Yes, this is the same article I wrote on March Madness for concord-nh.patch.com last year, but seriously, I tried to think of something different, and came up with nothing. One question I thought about but couldn’t think of anything is this:
Is there anything these ads can as a substitute for the “tournament heroics” they normally feature? State Farm can only show how Tyus Edney typifies what it takes to be a winner, just like State Farm, so many times. The same 8-10 game winners are used every year, can tourney ads go in another direction? Like I said, I can’t think of anything, but if anyone out there can, leave a comment with your idea.
So here’s the good ol’ “The New March Madness.”
Trying to come up with a new and exciting angle to write about March Madness is tough these days.
We’ve all read and watched pieces trying capture the essence an underdog, stories of dudes who come from tough stuff or who are actually smart and good at basketball at the same time. After a couple of years of not watching a ton of tourney games, I finally had a chance this weekend to reconnect with one of only two entities that could drive me to call out sick from work and lay around for 12 to 14 hours at once. I discovered that times have changed.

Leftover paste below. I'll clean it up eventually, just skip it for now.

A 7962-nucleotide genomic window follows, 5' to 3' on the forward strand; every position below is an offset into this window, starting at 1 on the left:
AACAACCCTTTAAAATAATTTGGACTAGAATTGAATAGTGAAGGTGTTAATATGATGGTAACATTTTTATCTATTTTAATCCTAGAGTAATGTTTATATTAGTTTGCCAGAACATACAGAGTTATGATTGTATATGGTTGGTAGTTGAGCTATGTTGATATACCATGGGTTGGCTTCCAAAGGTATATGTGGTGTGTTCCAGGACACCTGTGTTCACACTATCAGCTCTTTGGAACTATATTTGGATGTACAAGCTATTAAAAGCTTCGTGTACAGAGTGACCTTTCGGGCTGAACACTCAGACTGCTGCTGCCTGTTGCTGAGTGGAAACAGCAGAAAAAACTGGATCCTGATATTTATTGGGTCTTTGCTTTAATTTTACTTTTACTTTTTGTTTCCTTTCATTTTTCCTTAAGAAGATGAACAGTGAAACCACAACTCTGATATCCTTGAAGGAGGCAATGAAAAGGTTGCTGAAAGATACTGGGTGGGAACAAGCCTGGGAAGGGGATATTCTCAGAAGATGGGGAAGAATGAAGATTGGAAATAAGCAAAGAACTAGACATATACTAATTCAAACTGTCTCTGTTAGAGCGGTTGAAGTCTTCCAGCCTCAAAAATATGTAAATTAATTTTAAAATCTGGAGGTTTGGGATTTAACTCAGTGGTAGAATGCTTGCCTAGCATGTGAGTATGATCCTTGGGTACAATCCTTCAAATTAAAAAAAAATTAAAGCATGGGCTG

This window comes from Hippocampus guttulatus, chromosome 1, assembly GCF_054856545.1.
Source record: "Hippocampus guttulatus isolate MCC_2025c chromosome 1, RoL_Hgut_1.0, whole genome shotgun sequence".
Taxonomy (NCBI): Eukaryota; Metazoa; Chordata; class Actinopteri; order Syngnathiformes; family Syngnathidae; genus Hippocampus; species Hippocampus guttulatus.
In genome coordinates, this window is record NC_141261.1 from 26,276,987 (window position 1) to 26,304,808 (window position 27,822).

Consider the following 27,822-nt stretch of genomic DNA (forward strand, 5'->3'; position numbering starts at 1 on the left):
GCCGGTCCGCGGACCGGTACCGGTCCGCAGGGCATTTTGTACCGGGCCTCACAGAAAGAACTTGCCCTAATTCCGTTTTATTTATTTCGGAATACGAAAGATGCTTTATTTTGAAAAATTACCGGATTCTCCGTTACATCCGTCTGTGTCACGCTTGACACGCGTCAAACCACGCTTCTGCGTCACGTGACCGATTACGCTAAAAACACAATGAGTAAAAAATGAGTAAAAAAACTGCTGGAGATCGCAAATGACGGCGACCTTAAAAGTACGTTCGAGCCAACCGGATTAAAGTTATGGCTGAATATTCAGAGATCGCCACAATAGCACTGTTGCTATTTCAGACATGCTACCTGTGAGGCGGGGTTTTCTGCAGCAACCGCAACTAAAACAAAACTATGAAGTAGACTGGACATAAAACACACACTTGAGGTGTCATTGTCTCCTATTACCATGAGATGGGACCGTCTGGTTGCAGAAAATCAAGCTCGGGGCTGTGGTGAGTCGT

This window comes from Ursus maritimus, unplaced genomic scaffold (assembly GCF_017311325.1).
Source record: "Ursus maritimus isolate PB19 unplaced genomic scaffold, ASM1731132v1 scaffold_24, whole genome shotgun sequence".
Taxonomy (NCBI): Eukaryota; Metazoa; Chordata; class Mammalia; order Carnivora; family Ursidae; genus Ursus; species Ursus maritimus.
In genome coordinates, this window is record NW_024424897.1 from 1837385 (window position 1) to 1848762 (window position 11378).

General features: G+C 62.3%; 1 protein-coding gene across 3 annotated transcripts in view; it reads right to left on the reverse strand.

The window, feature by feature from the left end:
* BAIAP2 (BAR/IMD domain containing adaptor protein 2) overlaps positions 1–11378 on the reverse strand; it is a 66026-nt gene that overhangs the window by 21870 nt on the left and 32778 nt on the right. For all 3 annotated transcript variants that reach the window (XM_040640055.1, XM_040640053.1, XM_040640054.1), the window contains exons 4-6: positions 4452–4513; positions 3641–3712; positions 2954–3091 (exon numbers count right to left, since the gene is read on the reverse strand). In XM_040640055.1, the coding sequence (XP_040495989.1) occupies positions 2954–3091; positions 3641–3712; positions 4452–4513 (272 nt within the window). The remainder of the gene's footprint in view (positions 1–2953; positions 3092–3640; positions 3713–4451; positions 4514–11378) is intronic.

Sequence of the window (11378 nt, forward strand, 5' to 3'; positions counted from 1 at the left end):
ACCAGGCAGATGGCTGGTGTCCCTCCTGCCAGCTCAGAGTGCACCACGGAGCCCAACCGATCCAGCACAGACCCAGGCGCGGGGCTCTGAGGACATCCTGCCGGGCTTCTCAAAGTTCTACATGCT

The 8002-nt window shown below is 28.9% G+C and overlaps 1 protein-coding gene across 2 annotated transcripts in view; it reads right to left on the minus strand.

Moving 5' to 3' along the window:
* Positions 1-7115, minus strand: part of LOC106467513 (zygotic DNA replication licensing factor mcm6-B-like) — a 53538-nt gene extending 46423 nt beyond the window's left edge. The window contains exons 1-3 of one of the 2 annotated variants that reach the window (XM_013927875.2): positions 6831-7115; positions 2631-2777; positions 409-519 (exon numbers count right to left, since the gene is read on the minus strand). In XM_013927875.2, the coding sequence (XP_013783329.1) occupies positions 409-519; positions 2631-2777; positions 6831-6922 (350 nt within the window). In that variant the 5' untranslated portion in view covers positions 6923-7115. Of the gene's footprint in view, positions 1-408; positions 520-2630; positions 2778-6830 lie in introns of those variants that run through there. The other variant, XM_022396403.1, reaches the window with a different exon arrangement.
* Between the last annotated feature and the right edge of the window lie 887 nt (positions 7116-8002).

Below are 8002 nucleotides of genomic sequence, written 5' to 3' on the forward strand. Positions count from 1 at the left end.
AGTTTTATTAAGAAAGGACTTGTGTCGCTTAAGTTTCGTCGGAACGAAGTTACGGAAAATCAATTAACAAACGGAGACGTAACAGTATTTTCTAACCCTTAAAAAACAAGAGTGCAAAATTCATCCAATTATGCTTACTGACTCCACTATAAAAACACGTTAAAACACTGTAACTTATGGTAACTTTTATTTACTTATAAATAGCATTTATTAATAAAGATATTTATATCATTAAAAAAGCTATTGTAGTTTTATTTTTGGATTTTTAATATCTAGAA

The tournament is now a pretty open field. There are the handful of powerhouses on top (Syracuse, Michigan State, Kentucky) then the rest. I can remember, years ago, the delight of convincing that person/those people at work who knew nothing about sports to participate in the office pool. Looking down, as I took their money, and seeing that they picked all the teams with the higher number next to them (“cause the higher the number the better the team, right?”) reassured me that all the basketball I watched and researched throughout the year was about to pay off. Now that same person has as much a chance of taking home the cash as someone who never misses a Big Monday and follows Jay Bilas’s Twitter feed. The leveling of the playing field has made the tourney both harder to predict and more fun for everyone. Now the clueless person at work (clueless about basketball, that is) may have a routing interest and a reason to at least check the paper during the weekend of the Sweet 16.